Sooner or later, secrecy fails as a tax planning strategyOctober 1, 2013 - Phil HodgenUS Real Estate Investments, Voluntary Disclosure
The train is headed straight at you. You cannot tell how far away it is. You can step off the tracks to safety.
Alt: you’re naked but you don’t know it yet.
British Crown Dependencies and Overseas Territories
I know that there are a lot of you out there with corporations, trusts, foundations, and other holding structures. You are relying on the “How not to be seen” strategy. (YouTube. You might laugh out loud. You Have Been Warned.)
I know this because I have set these structures up, and I have torn them apart. I have defended clients with Very Serious Problems involving these structures. I have prepared the tax returns to disclose the structures and the assets inside them.
If your structures are set up in British Crown Dependencies and Overseas Territories (the Channel Islands, British Virgin Islands, Bahamas, the Caymans, etc.), be warned. We are on the long march towards full disclosure of the beneficial ownership of these structures.
Translated: the U.K. wants to know the people behind the corporations, trusts, etc. Mr. Cameron wants to know your name.
The money quote from David Cameron’s speech on 15 June 2013:
“[S]ome people use complicated and fake structures to hide their profits and avoid taxes and because bribes are often held in opaquely owned companies with bank accounts in secrecy havens.
The UK is today leading the way by committing to create a central registry of company ownership.
And this morning I have held meetings with our overseas territories and crown dependencies.
Each and every one of our overseas territories and crown dependencies has agreed to sign up to the multi-lateral convention on information exchange to exchange information automatically with the UK and to produce action plans on beneficial ownership.”
That, too. NSA, etc.
What does this mean to you? For those of you with something to hide, I think you should plan on reality being approximately equal to:
“My ‘secret’ information is proactively handed to British government officials, who reflexively and promiscuously share it with the the United States and any other government official who asks, from any country in the world.”
In other words, your secrets are not secret.
This will take some time to happen. But it will take less time than you think.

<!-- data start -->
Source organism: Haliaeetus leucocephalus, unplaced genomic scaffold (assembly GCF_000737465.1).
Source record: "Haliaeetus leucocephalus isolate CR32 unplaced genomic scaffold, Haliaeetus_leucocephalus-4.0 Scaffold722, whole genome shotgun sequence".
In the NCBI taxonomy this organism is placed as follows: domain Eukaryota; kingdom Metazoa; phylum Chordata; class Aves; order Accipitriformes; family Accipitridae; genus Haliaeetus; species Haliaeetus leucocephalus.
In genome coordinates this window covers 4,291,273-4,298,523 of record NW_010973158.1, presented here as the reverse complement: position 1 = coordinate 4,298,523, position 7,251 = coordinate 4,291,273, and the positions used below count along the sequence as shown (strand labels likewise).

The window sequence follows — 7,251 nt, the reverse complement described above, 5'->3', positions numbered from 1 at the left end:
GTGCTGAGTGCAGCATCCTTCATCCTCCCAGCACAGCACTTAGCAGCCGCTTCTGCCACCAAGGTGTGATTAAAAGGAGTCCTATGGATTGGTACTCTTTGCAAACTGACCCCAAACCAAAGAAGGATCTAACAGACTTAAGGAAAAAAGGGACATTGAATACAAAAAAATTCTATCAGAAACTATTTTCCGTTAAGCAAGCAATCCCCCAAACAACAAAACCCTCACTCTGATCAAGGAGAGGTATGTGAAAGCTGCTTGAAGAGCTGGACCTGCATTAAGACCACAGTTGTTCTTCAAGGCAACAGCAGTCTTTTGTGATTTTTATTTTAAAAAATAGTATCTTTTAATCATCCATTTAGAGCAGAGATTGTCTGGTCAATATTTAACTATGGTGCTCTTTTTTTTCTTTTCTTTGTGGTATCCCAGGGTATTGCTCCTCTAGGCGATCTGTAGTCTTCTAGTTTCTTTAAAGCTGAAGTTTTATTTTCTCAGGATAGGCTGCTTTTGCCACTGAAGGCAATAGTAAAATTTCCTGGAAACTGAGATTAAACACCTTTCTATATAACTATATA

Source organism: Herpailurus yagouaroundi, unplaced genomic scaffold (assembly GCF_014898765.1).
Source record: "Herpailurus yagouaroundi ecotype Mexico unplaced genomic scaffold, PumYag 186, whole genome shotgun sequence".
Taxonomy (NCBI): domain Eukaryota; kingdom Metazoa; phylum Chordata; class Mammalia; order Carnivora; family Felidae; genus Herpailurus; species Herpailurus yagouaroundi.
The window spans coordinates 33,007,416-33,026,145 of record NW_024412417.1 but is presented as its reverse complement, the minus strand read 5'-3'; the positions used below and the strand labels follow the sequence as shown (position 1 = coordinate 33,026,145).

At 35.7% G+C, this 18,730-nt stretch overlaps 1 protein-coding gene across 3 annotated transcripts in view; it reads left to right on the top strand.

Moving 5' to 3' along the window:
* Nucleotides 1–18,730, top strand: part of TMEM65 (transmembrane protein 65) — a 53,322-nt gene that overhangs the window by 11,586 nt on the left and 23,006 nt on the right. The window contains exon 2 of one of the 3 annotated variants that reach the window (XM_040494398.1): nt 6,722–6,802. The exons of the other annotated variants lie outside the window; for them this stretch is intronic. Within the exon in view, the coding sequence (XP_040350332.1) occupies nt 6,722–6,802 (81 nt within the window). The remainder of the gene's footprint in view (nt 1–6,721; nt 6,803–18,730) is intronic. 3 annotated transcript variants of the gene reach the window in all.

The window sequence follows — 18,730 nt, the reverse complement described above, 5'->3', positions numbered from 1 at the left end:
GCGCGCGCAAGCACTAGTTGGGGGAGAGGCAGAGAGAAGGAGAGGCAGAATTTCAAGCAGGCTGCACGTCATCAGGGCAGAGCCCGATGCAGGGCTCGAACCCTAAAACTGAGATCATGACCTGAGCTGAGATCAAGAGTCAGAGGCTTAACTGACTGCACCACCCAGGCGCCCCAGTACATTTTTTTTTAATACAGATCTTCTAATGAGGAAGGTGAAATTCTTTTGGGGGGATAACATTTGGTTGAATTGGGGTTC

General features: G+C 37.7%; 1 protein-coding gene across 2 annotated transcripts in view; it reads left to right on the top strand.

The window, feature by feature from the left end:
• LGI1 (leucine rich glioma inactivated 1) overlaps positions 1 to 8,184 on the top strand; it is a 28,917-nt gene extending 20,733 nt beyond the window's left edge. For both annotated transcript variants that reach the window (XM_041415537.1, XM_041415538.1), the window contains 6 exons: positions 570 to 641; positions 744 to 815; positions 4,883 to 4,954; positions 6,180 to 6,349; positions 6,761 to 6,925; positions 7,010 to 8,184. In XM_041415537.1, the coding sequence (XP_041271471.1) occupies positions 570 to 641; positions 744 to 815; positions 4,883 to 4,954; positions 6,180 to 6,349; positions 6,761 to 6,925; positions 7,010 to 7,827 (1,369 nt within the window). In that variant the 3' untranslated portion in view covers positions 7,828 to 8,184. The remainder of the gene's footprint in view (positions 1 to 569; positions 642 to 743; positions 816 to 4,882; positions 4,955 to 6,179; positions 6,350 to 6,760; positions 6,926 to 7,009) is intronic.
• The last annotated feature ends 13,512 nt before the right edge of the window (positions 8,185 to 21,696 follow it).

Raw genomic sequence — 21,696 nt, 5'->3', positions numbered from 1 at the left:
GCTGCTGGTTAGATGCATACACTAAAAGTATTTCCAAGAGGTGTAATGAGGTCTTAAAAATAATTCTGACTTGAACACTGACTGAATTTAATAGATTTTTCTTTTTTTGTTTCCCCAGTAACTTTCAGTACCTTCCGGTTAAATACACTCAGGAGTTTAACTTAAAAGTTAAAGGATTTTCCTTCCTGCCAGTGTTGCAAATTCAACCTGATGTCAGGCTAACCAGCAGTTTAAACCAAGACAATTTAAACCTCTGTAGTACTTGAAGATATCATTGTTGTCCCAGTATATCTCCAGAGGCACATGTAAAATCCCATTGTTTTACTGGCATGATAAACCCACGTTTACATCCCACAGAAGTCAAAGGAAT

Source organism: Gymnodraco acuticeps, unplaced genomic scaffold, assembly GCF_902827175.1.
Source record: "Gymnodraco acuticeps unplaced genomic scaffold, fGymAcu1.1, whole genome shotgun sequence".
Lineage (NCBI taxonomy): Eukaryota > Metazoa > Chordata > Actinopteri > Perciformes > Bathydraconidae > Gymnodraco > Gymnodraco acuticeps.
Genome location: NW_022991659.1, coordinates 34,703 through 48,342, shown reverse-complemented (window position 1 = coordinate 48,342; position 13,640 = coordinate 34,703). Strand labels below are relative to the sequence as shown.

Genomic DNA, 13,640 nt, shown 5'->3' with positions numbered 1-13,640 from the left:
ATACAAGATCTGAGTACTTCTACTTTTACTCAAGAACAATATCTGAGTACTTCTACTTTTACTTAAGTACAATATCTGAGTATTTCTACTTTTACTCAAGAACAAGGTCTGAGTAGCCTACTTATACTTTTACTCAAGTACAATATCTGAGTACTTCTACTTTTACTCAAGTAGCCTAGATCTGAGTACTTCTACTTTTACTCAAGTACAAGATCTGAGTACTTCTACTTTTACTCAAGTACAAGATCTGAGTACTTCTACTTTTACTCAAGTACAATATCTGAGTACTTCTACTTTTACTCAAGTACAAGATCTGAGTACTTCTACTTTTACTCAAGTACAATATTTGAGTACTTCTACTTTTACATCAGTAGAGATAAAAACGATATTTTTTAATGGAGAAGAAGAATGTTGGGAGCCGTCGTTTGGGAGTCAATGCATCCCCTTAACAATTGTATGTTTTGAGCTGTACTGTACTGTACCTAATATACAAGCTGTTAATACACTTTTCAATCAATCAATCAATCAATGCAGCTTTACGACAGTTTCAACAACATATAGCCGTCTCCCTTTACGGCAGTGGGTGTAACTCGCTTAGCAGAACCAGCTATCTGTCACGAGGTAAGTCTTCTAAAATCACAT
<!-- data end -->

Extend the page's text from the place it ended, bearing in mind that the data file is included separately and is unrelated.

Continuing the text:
Be prepared for the day when these holding structures are as visible to your home country government.
Only the whims and vagaries of U.K. politics and civil service will stand between you and total disclosure. And we know that a politician will throw you under the bus in a heartbeat–especially if you cannot vote for him.
Americans: secrecy is a weak tax planning strategy; stop using it.
What seemed like a good idea 10 years ago has now compounded itself into a seemingly intractable dilemma. I know this because people tell me so every day.
Start looking for what is true, not what you want to be true. When you hear the answer, accept it. Swallow and digest the big chunks of truth.
We have a lot of non-U.S. clients–from countries other than the EU, U.K, Australia, etc.
For many of them, the concern is rather more primal. When the revolution comes, everything they own can (and will) be seized. For a few of our clients, they will be among the first to be lined up against the wall and shot. Some of them tell me stories of seeing events like this in their own lifetimes. They do not want to repeat it.
You are the target of Mr. Cameron’s plans. Again, from his 15 June 2013 speech:
Take Equatorial Guinea, Africa’s third largest oil producer where the President has maintained that oil revenues are a state secret. Action by the US Justice Department against the President’s son lists assets allegedly acquired with money stolen from the state including a Gulfstream jet, eight Ferraris, seven Rolls-Royce, a $38 million estate in Malibu, and white gloves previously owned by Michael Jackson.
This is the model that the United Kingdom and the United States will follow. If it is politically expedient to the U.S. government, you will lose everything you own.
You need rather more nuanced thinking.
I am not saying your private financial affairs should be completely visible. Keeping things confidential is smart for a variety of reasons–personal safety among them.
Run your life like a poker game where you get to deal yourself the cards you want. If your opponent–the IRS, Inland Revenue, or anyone else–calls your bluff, you have to flip the cards over.
You are a fool if you don’t know your opponents.
You are a fool if you deal yourself losing cards.
Play the game as though your bluff will be called. Choose your cards so that even the Department of Justice will concede that you played the game right.
In other words, keep it confidential, and keep it legal.
In this poker game, your opponents WILL call your bluff.
You get to choose. Why are you playing to lose?
A hint. Tax returns are how you talk to the government about money. It all starts here.